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Elections and Embezzlement: Experimental Evidence from Burkina Faso

48 Pages Posted: 3 Aug 2016 Last revised: 31 Mar 2017

Malte M. Lierl

Yale University

Multiple version iconThere are 2 versions of this paper

Date Written: August 3, 2016

Abstract

Can democratic elections reduce rent extraction by public decision makers? Existing research suggests that reelection incentives can reduce the embezzlement of public funds. This paper examines three additional mechanisms through which democratic elections could have an impact on embezzlement, even in the absence of reelection incentives: (1) electoral selection effects, (2) social norms and norm enforcement, and (3) citizens' trust in decision makers. Evidence from an experiment with 472 groups of citizens in rural Burkina Faso suggests that electoral selection favors benevolent candidates. Furthermore, elections increase citizens' \emph{willingness} to punish corrupt decision makers, even if their \emph{ability} to do so remains unchanged. However, these beneficial effects of elections are offset by an unexpected adverse effect: Elections cause citizens to trust decision makers more than they should be trusted. These findings have important implications for the role of information in electoral democracy.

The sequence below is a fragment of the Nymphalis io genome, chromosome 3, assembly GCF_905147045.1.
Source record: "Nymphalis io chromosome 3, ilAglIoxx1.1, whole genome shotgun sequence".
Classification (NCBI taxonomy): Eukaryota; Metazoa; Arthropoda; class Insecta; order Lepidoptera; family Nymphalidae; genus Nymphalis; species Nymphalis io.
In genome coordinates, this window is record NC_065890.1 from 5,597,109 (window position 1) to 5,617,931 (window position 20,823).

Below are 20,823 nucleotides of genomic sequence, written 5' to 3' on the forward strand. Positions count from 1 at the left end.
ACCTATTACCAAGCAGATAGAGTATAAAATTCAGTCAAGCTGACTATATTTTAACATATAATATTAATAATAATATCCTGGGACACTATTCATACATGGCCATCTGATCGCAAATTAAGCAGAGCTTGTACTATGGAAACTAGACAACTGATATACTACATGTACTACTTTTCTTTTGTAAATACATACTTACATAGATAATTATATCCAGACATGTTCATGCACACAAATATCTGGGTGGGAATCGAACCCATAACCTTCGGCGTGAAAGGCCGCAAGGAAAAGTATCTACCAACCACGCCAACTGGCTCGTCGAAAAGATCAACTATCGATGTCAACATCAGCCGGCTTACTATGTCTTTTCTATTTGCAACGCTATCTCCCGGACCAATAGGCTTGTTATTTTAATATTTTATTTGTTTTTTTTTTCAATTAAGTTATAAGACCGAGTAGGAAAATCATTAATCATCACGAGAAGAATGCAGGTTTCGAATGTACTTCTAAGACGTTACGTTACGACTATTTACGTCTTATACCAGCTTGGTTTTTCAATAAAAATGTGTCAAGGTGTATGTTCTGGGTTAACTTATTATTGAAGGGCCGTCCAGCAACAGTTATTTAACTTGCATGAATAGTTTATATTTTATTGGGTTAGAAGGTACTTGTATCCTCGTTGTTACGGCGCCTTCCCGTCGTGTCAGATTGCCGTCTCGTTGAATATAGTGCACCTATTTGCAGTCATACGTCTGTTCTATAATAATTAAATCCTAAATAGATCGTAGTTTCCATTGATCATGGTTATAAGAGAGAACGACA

Keywords: Elections, Corruption, Democracy, Experiment

JEL Classification: C92, C93, D72, D73, H00

Suggested Citation

Lierl, Malte M., Elections and Embezzlement: Experimental Evidence from Burkina Faso (August 3, 2016). Available at SSRN: https://ssrn.com/abstract=2817417 or http://dx.doi.org/10.2139/ssrn.2817417

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